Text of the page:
The article goes on to compare and contrast the various characteristics of Tolkien’s Kullervo with the Kullervo of the Kalevala. A delightful aspect of the article is that it contains bits and bobs of Tolkien quotes such as: “The gem of my attempt to write legends of my own to fit my private languages was the tragic tale of the hapless Kullervo in the Finnish Kelevala.” Another great quote, of reading about Finnish grammar: “It was like discovering a complete wine-cellar filled with bottles of amazing wine of a kind and flavour never tasted before.”
Another great thing about the article is that it’s in English! So, check it out here. In the mean time, The Story of Kullervo, by J.R.R. Tolkien, edited by Tolkien scholar, Verlyn Flieger will be available on April 5, 2016. It’s available for pre-order from Amazon here.Posted in Books Publications, J.R.R. Tolkien, Merchandise, Tolkien
The Guardian reports that Baynes removed the map from a previous version of the novel as she was working on a then new color map for a new edition that was published in 1970.
The map then had “copious” notes made by J.R.R. Tolkien in green ink and pencil. Baynes then made her own notes on the map. It is essentially a map annotated by Tolkien himself.
Blackwell’s, which is currently exhibiting the map in Oxford and selling it for £60,000, called it “an important document, and perhaps the finest piece of Tolkien ephemera to emerge in the last 20 years at least”.According to Blackwell’s, it displays “the exacting nature” of the author and his creative process. He fixes names, gives additional names and reveals details such as Hobbiton “is assumed to be approx at latitude of Oxford,” where Tolkien was, of course, a professor.
Blackwell’s also claims that Tolkien wrote “the city of Ravenna is the inspiration behind Minas Tirith – a key location in the third book of the Lord of The Rings trilogy.” There are other real-world references as well.
“Before going on display in the shop this week, this had only ever been in private hands (Pauline Baynes’s for the majority of its existence). One of the points of interest is how much of a hand Tolkien had in the poster map; all of his suggestions, and there are many (the majority of the annotation on the map is his), are reflected in Baynes’s version,” said Henry Gott, a rare books expert at Blackwell’s.Posted in J.R.R. Tolkien, Lord of the Rings, Tolkien, Tolkien Family
Today sees the release of an exciting new publication from Houghton Mifflin Harcourt. It’s a beautiful book of Tolkien’s art: The Art of The Lord of the Rings by J R R Tolkien, with text by well-known scholars Wayne G Hammond and Christina Scull.
All of the art in this amazing book is by Tolkien himself, and more than half of it has never been published before. Included are maps, inscriptions, plans and sketches, all printed in colour. Through rough drafts and early ‘jottings’, we see the development of designs such as the inscription on Balin’s tomb, and the wonderful Doors of Durin. It is fascinating to see, for example, an early idea for Dunharrow become a beautiful ‘finished’ illustration – on the back of which, as his ideas changed yet again, Tolkien wrote, ‘no longer fits story’.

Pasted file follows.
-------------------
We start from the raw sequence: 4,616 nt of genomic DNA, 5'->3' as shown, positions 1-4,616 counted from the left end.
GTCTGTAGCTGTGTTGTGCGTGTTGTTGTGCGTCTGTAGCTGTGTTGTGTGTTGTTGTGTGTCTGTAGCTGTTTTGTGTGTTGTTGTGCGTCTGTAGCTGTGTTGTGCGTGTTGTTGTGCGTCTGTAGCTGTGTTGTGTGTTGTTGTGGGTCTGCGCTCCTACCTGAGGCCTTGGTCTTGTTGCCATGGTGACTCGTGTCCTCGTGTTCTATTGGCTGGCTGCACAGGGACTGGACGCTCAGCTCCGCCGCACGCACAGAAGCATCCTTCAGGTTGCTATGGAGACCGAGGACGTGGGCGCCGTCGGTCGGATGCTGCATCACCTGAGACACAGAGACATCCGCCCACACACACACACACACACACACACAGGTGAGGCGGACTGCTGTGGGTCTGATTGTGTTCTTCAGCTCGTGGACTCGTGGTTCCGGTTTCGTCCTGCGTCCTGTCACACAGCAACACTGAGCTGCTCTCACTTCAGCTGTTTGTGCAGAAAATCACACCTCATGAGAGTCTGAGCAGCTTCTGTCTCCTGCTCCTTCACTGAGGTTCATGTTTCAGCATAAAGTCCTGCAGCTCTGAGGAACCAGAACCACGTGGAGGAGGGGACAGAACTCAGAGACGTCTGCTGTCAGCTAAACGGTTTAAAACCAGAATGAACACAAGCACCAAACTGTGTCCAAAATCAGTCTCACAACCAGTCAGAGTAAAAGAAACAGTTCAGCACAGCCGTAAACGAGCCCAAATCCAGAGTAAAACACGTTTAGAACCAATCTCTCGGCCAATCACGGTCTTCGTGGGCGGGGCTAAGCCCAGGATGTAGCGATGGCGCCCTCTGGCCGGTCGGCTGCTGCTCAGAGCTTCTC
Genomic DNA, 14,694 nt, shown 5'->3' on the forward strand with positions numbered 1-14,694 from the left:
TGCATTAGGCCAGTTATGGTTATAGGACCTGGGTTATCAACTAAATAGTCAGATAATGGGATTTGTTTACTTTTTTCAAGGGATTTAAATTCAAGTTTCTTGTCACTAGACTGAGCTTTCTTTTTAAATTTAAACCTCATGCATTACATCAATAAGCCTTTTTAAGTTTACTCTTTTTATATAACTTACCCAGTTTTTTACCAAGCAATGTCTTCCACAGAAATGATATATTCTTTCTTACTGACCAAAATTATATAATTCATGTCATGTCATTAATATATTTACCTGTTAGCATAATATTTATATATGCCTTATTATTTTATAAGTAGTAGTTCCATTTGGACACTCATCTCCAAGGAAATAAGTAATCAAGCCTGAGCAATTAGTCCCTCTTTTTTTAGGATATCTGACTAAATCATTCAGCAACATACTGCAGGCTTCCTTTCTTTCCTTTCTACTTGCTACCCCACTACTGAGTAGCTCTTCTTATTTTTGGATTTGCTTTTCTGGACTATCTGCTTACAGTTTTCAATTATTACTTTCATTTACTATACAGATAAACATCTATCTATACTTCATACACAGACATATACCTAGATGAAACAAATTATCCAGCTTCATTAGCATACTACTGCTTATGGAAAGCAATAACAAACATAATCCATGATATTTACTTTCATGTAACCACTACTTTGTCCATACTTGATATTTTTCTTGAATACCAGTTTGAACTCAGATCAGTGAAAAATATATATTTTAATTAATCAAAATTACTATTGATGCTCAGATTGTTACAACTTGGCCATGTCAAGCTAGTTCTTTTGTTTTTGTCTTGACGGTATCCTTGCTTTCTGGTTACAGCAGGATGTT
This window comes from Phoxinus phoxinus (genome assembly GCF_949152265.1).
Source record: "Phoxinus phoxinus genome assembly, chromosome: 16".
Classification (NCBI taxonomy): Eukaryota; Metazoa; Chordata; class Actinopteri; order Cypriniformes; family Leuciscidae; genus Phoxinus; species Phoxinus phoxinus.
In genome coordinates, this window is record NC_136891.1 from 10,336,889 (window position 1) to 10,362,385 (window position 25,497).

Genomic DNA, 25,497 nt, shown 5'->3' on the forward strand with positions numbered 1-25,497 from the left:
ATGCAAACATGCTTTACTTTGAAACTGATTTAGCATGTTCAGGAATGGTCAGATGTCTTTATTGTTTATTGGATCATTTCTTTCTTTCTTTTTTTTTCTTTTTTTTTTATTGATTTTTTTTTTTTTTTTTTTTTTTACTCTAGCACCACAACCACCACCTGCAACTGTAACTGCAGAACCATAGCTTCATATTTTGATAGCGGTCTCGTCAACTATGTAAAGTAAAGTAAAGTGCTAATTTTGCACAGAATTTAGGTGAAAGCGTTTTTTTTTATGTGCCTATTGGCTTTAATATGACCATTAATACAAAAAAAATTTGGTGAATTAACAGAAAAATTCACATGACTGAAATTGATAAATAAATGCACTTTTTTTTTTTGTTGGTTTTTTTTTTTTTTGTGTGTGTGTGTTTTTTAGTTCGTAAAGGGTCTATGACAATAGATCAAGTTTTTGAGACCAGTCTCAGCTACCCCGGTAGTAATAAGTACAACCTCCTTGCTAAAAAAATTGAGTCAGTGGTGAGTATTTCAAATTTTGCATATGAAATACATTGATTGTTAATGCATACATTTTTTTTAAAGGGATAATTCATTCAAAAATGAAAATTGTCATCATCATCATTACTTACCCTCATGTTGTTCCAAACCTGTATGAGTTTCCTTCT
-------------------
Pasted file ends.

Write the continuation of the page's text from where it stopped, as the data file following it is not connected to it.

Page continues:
There is so much to see and learn in this edition – it is crammed with riches! At the very end of the book, for instance, is an Air Raid Warden’s Report Form, on which Tolkien has sketched some kind of contour. It wasn’t only exam papers which the Professor used for notes and ideas!
This gorgeous publication, filled with details and insights, is a must for any Tolkien collection. It is available for purchase online; but thanks to our friends at HMH, you can WIN a copy! The publishers are giving one lucky winner a copy of the book, and a mug which reads ‘Second Breakfast is the Best Breakfast’. Just click here to enter.
(Sorry, everyone outside the US – this competition is for US mailing addresses only. You must be 18 or older to enter.)
Posted in Artwork, Books, Books Publications, Headlines, J.R.R. Tolkien, Lord of the Rings, LotR Books, Merchandise, Other Tolkien books, Shop, Tolkien
Our friend, C.E. High, has penned another interesting article about Tolkien’s special hidden realms. From Gondolin to Doriath, Part One explores the hidden realms of the First Age. Enjoy!
J.R.R. Tolkien had a fascination with hidden kingdoms and cities. As one reads through his works they can be seen everywhere, throughout the ages and in a variety of forms. Many things these hidden realms have in common and all have their own symbolism; many are bastions of hope against an ever present dark foe, others are places that are ignorant of any darkness and simply exist in bliss and wonder and are overlooked. Some are tucked away in a valley or at the base of a mountain range; while others are deep in dense and impenetrable forests either with natural or supernatural defenses. Some are carved straight out of the stone or delved deep into the earth, and others…well a few even existed right out in the open.
Tolkien’s love of things being tucked away and only talked about in rumor or in private circles is fascinating. He wove it into almost all of his stories and made the reader feel like they were in on a secret that no one else was. Almost everything that was hidden for Tolkien was noble and good; by contrast everything that was evil was right out in the open. Tolkien made a situation where evil was ever present and out in plain sight, things that were good needed to be kept hid and held onto tightly; and many of his stories involved characters whose actions were motivated by wanting to save or destroy these precious hidden things.Posted in Creations, Fans, Fellowship of the Ring, J.R.R. Tolkien, Lord of the Rings, LotR Books, Other Tolkien books, Return of the King, Silmarillion, The Two Towers, Tolkien